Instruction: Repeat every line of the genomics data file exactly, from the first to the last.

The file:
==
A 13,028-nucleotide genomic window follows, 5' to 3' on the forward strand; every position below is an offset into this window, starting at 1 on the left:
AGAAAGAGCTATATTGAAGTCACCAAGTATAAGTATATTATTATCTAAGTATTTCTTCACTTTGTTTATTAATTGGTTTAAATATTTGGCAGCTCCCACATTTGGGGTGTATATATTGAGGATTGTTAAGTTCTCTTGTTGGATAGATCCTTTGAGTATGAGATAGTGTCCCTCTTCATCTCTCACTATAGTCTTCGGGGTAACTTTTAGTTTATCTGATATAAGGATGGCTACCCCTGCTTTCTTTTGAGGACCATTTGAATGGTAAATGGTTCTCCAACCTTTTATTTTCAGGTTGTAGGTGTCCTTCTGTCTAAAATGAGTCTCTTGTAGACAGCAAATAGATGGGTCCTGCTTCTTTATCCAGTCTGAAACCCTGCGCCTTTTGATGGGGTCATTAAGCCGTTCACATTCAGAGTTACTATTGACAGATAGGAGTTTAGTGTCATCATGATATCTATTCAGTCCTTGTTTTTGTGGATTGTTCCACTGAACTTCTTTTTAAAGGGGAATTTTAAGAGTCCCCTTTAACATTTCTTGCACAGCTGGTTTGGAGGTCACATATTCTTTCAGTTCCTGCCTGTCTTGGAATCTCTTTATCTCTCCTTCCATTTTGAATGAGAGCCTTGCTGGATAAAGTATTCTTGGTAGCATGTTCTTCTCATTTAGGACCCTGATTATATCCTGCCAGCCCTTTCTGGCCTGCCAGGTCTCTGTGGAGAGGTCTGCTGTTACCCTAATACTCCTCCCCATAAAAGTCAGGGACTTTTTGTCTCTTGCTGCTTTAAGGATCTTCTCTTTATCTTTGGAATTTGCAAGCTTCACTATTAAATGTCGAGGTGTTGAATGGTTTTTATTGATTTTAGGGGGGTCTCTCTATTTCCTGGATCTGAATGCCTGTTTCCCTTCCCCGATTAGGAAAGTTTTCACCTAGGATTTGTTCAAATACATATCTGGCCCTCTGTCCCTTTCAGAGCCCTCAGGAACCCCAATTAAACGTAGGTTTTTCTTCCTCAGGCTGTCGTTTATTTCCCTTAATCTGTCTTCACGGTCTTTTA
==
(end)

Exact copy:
A 13,028-nucleotide genomic window follows, 5' to 3' on the forward strand; every position below is an offset into this window, starting at 1 on the left:
AGAAAGAGCTATATTGAAGTCACCAAGTATAAGTATATTATTATCTAAGTATTTCTTCACTTTGTTTATTAATTGGTTTAAATATTTGGCAGCTCCCACATTTGGGGTGTATATATTGAGGATTGTTAAGTTCTCTTGTTGGATAGATCCTTTGAGTATGAGATAGTGTCCCTCTTCATCTCTCACTATAGTCTTCGGGGTAACTTTTAGTTTATCTGATATAAGGATGGCTACCCCTGCTTTCTTTTGAGGACCATTTGAATGGTAAATGGTTCTCCAACCTTTTATTTTCAGGTTGTAGGTGTCCTTCTGTCTAAAATGAGTCTCTTGTAGACAGCAAATAGATGGGTCCTGCTTCTTTATCCAGTCTGAAACCCTGCGCCTTTTGATGGGGTCATTAAGCCGTTCACATTCAGAGTTACTATTGACAGATAGGAGTTTAGTGTCATCATGATATCTATTCAGTCCTTGTTTTTGTGGATTGTTCCACTGAACTTCTTTTTAAAGGGGAATTTTAAGAGTCCCCTTTAACATTTCTTGCACAGCTGGTTTGGAGGTCACATATTCTTTCAGTTCCTGCCTGTCTTGGAATCTCTTTATCTCTCCTTCCATTTTGAATGAGAGCCTTGCTGGATAAAGTATTCTTGGTAGCATGTTCTTCTCATTTAGGACCCTGATTATATCCTGCCAGCCCTTTCTGGCCTGCCAGGTCTCTGTGGAGAGGTCTGCTGTTACCCTAATACTCCTCCCCATAAAAGTCAGGGACTTTTTGTCTCTTGCTGCTTTAAGGATCTTCTCTTTATCTTTGGAATTTGCAAGCTTCACTATTAAATGTCGAGGTGTTGAATGGTTTTTATTGATTTTAGGGGGGTCTCTCTATTTCCTGGATCTGAATGCCTGTTTCCCTTCCCCGATTAGGAAAGTTTTCACCTAGGATTTGTTCAAATACATATCTGGCCCTCTGTCCCTTTCAGAGCCCTCAGGAACCCCAATTAAACGTAGGTTTTTCTTCCTCAGGCTGTCGTTTATTTCCCTTAATCTGTCTTCACGGTCTTTTA